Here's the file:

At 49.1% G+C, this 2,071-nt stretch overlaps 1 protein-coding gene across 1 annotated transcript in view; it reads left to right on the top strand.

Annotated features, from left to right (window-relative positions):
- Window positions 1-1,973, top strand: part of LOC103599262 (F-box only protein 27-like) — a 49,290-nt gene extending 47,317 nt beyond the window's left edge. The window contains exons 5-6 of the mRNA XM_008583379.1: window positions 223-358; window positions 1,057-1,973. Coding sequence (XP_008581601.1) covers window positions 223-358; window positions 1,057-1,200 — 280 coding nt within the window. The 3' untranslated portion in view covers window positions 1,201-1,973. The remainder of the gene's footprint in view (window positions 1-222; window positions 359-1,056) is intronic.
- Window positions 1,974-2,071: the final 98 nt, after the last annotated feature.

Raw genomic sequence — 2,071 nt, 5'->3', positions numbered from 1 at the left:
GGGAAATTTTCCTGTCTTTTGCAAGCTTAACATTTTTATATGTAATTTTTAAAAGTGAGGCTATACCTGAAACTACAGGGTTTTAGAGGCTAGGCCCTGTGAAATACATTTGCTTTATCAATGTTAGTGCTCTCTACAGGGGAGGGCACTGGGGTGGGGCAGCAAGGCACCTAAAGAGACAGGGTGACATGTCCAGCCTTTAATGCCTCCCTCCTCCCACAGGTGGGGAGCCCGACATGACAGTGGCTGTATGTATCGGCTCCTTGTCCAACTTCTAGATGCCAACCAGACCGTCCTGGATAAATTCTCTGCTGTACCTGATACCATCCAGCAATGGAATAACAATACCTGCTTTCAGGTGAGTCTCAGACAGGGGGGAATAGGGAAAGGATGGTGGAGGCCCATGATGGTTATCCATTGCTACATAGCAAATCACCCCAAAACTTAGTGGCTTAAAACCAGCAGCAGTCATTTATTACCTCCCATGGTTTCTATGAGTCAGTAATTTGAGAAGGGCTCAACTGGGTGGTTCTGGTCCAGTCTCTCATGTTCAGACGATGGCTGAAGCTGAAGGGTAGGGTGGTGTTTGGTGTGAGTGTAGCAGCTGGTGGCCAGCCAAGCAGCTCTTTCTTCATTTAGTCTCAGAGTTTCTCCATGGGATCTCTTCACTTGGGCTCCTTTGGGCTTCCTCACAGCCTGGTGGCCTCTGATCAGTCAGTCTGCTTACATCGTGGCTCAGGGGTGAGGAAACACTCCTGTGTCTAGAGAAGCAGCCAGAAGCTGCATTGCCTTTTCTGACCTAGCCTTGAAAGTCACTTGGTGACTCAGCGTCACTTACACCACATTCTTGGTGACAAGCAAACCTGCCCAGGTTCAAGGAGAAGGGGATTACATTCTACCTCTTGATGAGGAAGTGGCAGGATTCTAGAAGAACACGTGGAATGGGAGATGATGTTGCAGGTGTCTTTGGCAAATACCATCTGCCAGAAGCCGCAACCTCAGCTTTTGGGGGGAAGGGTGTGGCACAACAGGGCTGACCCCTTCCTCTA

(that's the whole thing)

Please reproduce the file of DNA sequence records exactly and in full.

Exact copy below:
At 49.1% G+C, this 2,071-nt stretch overlaps 1 protein-coding gene across 1 annotated transcript in view; it reads left to right on the top strand.

Annotated features, from left to right (window-relative positions):
- Window positions 1-1,973, top strand: part of LOC103599262 (F-box only protein 27-like) — a 49,290-nt gene extending 47,317 nt beyond the window's left edge. The window contains exons 5-6 of the mRNA XM_008583379.1: window positions 223-358; window positions 1,057-1,973. Coding sequence (XP_008581601.1) covers window positions 223-358; window positions 1,057-1,200 — 280 coding nt within the window. The 3' untranslated portion in view covers window positions 1,201-1,973. The remainder of the gene's footprint in view (window positions 1-222; window positions 359-1,056) is intronic.
- Window positions 1,974-2,071: the final 98 nt, after the last annotated feature.

Raw genomic sequence — 2,071 nt, 5'->3', positions numbered from 1 at the left:
GGGAAATTTTCCTGTCTTTTGCAAGCTTAACATTTTTATATGTAATTTTTAAAAGTGAGGCTATACCTGAAACTACAGGGTTTTAGAGGCTAGGCCCTGTGAAATACATTTGCTTTATCAATGTTAGTGCTCTCTACAGGGGAGGGCACTGGGGTGGGGCAGCAAGGCACCTAAAGAGACAGGGTGACATGTCCAGCCTTTAATGCCTCCCTCCTCCCACAGGTGGGGAGCCCGACATGACAGTGGCTGTATGTATCGGCTCCTTGTCCAACTTCTAGATGCCAACCAGACCGTCCTGGATAAATTCTCTGCTGTACCTGATACCATCCAGCAATGGAATAACAATACCTGCTTTCAGGTGAGTCTCAGACAGGGGGGAATAGGGAAAGGATGGTGGAGGCCCATGATGGTTATCCATTGCTACATAGCAAATCACCCCAAAACTTAGTGGCTTAAAACCAGCAGCAGTCATTTATTACCTCCCATGGTTTCTATGAGTCAGTAATTTGAGAAGGGCTCAACTGGGTGGTTCTGGTCCAGTCTCTCATGTTCAGACGATGGCTGAAGCTGAAGGGTAGGGTGGTGTTTGGTGTGAGTGTAGCAGCTGGTGGCCAGCCAAGCAGCTCTTTCTTCATTTAGTCTCAGAGTTTCTCCATGGGATCTCTTCACTTGGGCTCCTTTGGGCTTCCTCACAGCCTGGTGGCCTCTGATCAGTCAGTCTGCTTACATCGTGGCTCAGGGGTGAGGAAACACTCCTGTGTCTAGAGAAGCAGCCAGAAGCTGCATTGCCTTTTCTGACCTAGCCTTGAAAGTCACTTGGTGACTCAGCGTCACTTACACCACATTCTTGGTGACAAGCAAACCTGCCCAGGTTCAAGGAGAAGGGGATTACATTCTACCTCTTGATGAGGAAGTGGCAGGATTCTAGAAGAACACGTGGAATGGGAGATGATGTTGCAGGTGTCTTTGGCAAATACCATCTGCCAGAAGCCGCAACCTCAGCTTTTGGGGGGAAGGGTGTGGCACAACAGGGCTGACCCCTTCCTCTA